Field Trip: Prehistoric Native American Stonework Artifacts
HOST: The McClung Museum in Knoxville, Tennessee, has a remarkable collection of prehistoric Native American stonework artifacts, including this iconic figure known as Sandy from Middle Tennessee. Sandy may look familiar because he was featured on a U.S. postage stamp in 2004. Appraiser John Buxton was excited to discuss Sandy and to show us more of these amazing artifacts up close.
We have two figures here. This is a male figure, Sandy, which is a nickname because it is sandstone. And this is a female figure. They were both found together on the seller's farm, Wilson County, which is in Central Tennessee, and they were found in 1939. Now, this figure dates from about 1250 to 1350 A.D. The Mississippian culture was a mound builder culture that existed east of the Mississippi River and encompassed portions of the South, the Southeast and the Midwest. There's less than 100 of these figures known. Sandy is certainly one of the finest. HOST: There are some other artifacts here at the museum that you've chosen to highlight from the Tennessee Cumberland Region, and they're referred to as chipped stone items. Tell me about those.
Yes, this superb collection behind us includes 46 stone flaked or chipped maces, daggers, knives and swords. And they were considered to be emblems of authority and leadership among the ruling elite. These were found on the Banks Link Farm in 1894, which is right on the banks of the Duck River in Western Tennessee. The material that they're made of is called chert. Chert is really a lower grade flint. Now, there are both federal and state laws that govern the possession and the sale of archaeological material. Often as appraisers, we're asked to appraise for museums for insurance. And there are legitimate sales that we can turn to to help us make the value determination. Now, I know of a Mississippian pot that sold for almost $200,000. I also know of a ceramic from the same culture that sold for just under $200,000, so again, a retail sale. I know a head pot that sold for almost a hundred. None of these objects are remotely as important as either Sandy or the Duck River Cache. I've talked to a number of people, I've looked at a lot of data, and I believe that the Duck River Cache, for insurance purposes, should be valued between $600,000 and $800,000. HOST: Oh, my.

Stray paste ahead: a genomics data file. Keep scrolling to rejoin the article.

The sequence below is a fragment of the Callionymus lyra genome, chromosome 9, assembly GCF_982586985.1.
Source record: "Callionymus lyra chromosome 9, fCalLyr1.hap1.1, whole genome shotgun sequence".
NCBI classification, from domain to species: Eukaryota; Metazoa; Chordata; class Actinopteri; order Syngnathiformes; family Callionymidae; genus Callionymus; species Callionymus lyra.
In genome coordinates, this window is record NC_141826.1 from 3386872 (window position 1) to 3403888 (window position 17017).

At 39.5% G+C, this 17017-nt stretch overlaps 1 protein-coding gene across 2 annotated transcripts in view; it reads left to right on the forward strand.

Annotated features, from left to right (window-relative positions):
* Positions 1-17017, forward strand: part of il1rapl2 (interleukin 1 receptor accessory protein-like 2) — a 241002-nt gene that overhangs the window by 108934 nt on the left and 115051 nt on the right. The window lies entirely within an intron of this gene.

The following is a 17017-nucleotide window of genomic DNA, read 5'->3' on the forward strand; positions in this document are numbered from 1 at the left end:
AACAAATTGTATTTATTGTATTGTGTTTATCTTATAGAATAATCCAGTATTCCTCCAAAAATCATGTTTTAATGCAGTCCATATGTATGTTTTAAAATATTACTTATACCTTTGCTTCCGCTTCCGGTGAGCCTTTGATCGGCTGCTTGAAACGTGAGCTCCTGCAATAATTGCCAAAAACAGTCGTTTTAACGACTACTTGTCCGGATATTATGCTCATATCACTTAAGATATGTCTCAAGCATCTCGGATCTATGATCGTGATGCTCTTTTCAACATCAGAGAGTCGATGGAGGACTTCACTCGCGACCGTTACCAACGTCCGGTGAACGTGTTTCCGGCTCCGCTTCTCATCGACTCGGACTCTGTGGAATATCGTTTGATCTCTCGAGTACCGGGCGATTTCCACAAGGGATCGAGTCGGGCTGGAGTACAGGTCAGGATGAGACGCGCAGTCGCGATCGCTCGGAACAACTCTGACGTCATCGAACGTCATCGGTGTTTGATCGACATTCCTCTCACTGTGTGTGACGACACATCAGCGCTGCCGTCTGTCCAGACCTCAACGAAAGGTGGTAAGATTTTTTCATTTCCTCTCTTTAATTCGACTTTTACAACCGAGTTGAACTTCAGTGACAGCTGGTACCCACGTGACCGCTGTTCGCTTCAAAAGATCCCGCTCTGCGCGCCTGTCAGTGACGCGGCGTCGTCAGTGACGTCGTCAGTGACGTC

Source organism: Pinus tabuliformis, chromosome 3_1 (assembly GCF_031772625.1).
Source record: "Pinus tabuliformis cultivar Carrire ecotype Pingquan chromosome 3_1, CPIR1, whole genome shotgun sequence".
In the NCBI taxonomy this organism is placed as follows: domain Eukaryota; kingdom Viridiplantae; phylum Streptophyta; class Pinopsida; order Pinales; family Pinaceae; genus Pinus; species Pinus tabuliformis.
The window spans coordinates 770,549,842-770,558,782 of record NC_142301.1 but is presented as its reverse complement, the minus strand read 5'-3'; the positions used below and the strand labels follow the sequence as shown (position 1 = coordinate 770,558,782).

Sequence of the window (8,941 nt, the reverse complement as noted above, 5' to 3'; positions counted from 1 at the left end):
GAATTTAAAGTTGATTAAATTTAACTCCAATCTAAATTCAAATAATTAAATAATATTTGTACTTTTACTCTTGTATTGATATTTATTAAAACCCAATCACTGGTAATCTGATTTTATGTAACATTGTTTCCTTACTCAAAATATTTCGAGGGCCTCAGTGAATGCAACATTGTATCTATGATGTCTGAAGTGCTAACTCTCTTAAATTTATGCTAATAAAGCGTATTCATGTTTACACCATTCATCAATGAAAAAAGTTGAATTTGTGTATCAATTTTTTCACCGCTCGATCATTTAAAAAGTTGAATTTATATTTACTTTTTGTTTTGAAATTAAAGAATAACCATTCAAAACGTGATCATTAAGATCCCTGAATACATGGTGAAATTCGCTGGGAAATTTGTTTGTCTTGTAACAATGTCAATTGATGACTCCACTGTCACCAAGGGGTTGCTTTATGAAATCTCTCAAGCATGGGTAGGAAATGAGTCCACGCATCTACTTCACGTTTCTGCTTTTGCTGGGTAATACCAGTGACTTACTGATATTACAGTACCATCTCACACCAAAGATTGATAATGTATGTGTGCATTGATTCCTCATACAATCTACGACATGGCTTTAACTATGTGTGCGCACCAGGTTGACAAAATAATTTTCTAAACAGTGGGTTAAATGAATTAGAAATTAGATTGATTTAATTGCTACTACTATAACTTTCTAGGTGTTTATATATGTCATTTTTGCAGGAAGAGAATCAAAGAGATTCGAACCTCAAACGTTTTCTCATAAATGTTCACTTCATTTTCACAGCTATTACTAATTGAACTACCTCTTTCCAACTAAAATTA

The insurance value on the female figure would be $300,000 to $500,000. HOST: And our friend Sandy here?
Sandy is in a special category. For insurance, I would value Sandy between $800,000 and $1.2 million. HOST: John, it's so wonderful to stand here and learn so much about this ancient culture and see representations of their work right here, virtually on the land where they were dwelling so many years ago. Thank you.
Thank you, Mark.
Executive producer Marsha Bemko shares her tips for getting the most out of ANTIQUES ROADSHOW.
Value can change: The value of an item is dependent upon many things, including the condition of the object itself, trends in the market for that kind of object, and the location where the item will be sold. These are just some of the reasons why the answer to the question "What's it worth?" is so often "It depends."
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Context is key: Listen carefully. Most of our experts will give appraisal values in context. For example, you'll often hear them say what an item is worth "at auction," or "retail," or "for insurance purposes" (replacement value). Retail prices are different from wholesale prices. Often an auctioneer will talk about what she knows best: the auction market. A shop owner will usually talk about what he knows best: the retail price he'd place on the object in his shop. And though there are no hard and fast rules, an object's auction price can often be half its retail value; yet for other objects, an auction price could be higher than retail. As a rule, however, retail and insurance/replacement values are about the same.
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